Archive for the ‘Great War’ Category

New in Books: Engineer of Revolutionary Russia

Thursday, January 13th, 2011

Although the broad history of Russia’s Great War & Revolution has been told many times, one infrequently examined (but critical) aspect of that epic story concerns the plight of science and technology during Eurasia’s whirlwind of change. Anthony Heywood’s new study, Engineer of Revolutionary Russia: Iurii V. Lomonosov and the Railways sheds new light on this understudied chapter of Russia’s past through an examination of the life and work of one of the country’s most distinguished and controversial scientists and technicians.

An innovative railway engineer, key administrator, and occasional diplomat, Iurii Lomonosov fell from grace with the new Soviet state following his refusal to return to the USSR from an assignment in Germany (1923-1927). Thereafter, he traveled abroad in the United States and Europe where his professional activities included a research post at the California Institute of Technology, collaborative projects with the Nobel Prize-winning physicist Petr Kapitsa, and work for the British War Office during the Second World War.

In chronicling the fascinating story of Lomonosov’s travails, Engineer of Revolutionary Russia draws attention to a number of important themes in the history of Russian science and technology including the fate of the country’s scientific diaspora, the human dimensions of East-West technology transfer, and the ever-present tension between science, technology, and politics.

To purchase the book at a 10% discount directly from the publisher, simply click on the title above.


New in Books: Images of the Imperial Family during the First World War

Friday, August 13th, 2010

Russian-speaking visitors to may be interested to learn of the recent release of an important new book “Трагическая эротика”: образы императорской семьи в годы Первой мировой войны. (“Tragic Erotica: Images of the Imperial Family during the First World War) by Boris Kolonitskii. Kolonitskii is Professor of History at the European University in St. Petersburg, Russia and co-author of Interpreting the Russian Revolution: The Language and Symbols of 1917.

Tragic-EroticaTragic Erotica” examines the representations and war-time activities of Tsar Nicholas II and members of the Imperial family that aimed to foster popular adoration and a sense of patriotism among their subjects. The book draws upon a wide variety of sources, including petitions, diaries, contemporary correspondence, and the criminal proceedings of individuals accused of insulting the autocratic family.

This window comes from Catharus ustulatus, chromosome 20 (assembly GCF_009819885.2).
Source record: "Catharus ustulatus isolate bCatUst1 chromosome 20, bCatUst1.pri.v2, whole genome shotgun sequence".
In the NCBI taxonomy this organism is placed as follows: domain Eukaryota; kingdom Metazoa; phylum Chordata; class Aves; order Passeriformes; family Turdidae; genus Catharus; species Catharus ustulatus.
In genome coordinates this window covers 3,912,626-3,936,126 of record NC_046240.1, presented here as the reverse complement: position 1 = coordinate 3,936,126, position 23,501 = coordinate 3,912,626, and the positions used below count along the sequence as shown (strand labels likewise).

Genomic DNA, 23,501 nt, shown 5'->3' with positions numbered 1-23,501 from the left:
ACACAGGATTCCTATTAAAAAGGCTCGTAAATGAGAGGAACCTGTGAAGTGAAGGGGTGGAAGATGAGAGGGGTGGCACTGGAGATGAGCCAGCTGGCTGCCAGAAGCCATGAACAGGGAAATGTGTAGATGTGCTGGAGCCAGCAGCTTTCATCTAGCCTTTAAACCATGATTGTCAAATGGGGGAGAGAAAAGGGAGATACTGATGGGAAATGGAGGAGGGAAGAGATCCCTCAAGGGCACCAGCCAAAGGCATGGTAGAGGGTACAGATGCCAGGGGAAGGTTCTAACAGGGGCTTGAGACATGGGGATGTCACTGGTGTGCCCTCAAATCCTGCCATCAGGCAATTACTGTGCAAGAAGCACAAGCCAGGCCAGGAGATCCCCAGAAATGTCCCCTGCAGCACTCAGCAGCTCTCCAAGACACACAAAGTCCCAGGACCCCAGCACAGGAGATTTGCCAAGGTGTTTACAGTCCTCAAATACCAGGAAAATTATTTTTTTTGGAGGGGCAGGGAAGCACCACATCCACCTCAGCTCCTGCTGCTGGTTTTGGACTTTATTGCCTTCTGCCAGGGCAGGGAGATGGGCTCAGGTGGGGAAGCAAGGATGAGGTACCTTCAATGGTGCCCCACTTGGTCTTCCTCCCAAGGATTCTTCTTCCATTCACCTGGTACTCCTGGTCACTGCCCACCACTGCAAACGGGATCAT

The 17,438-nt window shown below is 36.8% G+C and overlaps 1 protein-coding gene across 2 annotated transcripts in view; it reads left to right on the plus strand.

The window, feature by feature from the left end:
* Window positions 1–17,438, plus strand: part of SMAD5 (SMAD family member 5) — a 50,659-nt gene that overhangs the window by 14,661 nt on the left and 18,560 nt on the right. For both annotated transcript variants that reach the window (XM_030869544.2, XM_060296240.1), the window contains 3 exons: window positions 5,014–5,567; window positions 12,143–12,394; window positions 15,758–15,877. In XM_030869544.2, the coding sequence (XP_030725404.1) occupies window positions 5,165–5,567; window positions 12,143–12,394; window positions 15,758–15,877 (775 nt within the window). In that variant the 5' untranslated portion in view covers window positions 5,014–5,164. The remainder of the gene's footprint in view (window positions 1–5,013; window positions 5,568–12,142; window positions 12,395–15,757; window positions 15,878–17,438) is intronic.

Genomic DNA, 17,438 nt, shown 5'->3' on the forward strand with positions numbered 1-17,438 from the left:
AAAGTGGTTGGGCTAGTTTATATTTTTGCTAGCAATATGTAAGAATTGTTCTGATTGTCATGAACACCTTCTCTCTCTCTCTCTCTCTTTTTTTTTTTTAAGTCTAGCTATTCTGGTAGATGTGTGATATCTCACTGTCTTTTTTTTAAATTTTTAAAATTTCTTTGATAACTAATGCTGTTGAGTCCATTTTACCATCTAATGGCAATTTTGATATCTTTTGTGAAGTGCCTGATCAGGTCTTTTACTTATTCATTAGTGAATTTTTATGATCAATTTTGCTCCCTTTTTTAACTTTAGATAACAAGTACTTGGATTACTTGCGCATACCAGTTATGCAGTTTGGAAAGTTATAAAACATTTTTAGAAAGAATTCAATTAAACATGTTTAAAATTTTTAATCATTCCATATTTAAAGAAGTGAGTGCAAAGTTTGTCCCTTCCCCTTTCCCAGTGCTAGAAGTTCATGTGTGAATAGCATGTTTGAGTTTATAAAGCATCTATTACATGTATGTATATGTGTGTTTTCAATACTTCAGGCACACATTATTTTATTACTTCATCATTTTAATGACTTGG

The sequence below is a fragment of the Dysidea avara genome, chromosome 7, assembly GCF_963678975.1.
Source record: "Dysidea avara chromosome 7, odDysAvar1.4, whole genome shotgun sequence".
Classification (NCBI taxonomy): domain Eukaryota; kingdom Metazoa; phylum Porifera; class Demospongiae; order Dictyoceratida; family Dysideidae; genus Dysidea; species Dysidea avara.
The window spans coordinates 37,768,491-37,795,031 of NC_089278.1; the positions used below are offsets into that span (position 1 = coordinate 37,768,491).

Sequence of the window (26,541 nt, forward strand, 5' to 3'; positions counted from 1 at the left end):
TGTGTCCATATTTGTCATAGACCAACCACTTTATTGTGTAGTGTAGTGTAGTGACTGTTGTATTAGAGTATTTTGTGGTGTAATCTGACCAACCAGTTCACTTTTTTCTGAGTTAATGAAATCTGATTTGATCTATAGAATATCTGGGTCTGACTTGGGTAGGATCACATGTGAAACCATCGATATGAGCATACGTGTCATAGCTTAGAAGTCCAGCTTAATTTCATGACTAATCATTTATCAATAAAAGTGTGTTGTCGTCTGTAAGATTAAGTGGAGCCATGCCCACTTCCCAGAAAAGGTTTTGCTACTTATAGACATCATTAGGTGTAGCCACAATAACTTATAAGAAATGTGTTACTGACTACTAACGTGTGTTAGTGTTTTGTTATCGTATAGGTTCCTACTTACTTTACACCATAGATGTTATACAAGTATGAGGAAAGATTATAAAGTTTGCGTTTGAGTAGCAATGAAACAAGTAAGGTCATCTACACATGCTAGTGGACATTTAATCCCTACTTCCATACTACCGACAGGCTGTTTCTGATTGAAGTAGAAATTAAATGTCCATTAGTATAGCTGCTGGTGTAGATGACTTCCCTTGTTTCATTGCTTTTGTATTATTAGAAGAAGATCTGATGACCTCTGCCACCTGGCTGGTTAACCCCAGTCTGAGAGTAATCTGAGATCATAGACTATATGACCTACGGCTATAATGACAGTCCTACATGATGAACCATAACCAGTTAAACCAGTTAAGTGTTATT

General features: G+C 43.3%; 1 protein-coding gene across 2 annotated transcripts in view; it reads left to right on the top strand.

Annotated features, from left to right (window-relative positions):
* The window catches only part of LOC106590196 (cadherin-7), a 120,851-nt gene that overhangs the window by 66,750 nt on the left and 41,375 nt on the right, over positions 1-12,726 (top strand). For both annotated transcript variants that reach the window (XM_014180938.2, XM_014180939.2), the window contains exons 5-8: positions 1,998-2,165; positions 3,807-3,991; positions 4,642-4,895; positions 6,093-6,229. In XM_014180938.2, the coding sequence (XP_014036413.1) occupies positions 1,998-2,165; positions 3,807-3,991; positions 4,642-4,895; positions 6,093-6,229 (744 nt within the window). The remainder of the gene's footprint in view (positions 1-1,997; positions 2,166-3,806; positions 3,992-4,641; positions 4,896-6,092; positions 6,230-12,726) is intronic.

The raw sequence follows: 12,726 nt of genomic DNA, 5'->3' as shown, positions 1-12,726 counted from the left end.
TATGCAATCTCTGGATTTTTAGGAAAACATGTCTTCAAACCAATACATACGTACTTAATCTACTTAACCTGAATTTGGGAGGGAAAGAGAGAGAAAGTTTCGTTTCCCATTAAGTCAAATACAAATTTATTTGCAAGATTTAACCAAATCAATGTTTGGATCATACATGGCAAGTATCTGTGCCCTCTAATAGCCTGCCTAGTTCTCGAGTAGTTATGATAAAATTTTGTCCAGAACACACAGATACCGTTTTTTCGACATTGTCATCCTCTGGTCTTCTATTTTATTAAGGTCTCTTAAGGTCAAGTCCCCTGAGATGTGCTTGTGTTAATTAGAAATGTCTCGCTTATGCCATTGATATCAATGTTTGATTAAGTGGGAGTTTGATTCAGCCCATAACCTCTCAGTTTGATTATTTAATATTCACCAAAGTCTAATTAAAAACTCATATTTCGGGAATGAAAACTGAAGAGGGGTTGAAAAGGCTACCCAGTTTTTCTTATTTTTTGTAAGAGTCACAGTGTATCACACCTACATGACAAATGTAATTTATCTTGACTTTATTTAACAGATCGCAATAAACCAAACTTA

From the publisher’s description:

Верноподданным российского императора следовало не только почитать своего государя, но и любить его. Император и члены его семьи должны были своими действиями пробуждать народную любовь. Этому служили тщательно продуманные ритуалы царских поездок и церемоний награждения, официальные речи и неформальные встречи, широко распространявшиеся портреты и патриотические стихи. В годы Первой мировой войны пробуждение народной любви стало важнейшим элементом монархически-патриотической мобилизации российского общества. Б.И.Колоницкий изучает, как пытались повысить свою популярность члены императорской семьи – Николай II, императрица Александра Федоровна, Верховный главнокомандующий великий князь Николай Николаевич, вдовствующая императрица Мария Федоровна. Автор исследует и восприятие образов Романовых. Среди многочисленных источников, на основе которых написана книга, – петиции, дневники и письма современников, материалы уголовных дел против людей, обвиненных в заочном оскорблении членов царской семьи.


New in Books: All the Tsar’s Men

Sunday, August 1st, 2010

In addition to providing information regarding progress on the RGWR edited volumes and alerting visitors to updates on this site, the News section is intended to help publicize and support the work being undertaken by academic historians.

From time to time, we’ll be posting announcements regarding new books and on-line resources relating, broadly, to the history of Russia’s Great War, Revolution, and Civil War. This is one of those times. is pleased to note the release of John Steinberg’s All the Tsar’s Men: Russia’s General Staff and the Fate of the Empire, 1898–1914, recently published by Johns Hopkins University Press in conjunction with the Woodrow Wilson Center Press.

From the publisher’s site:

All the Tsar’s Men examines how institutional reforms designed to prepare the Imperial Russian Army for the modern battlefield failed to prevent devastating defeats in both the 1905 Russo-Japanese War and World War I. John W. Steinberg argues that the General Staff officers who devised new educational and doctrinal reforms had the experience, dedication, and leadership skills to defend the empire in the new age of warfare but were continually impeded by institutionalized inefficiency and rigid control from their superiors. These officers, he explains, were operating within a command structure unwilling to grant them the autonomy necessary to effect significant reform, which proved disastrous for the army and—ultimately— the empire.”

Early last month, Steinberg conducted an extended telephone interview with Marshal Poe for the latter’s terrific New Books in History website. To listen to an MP3 audio recording of the interview, click here.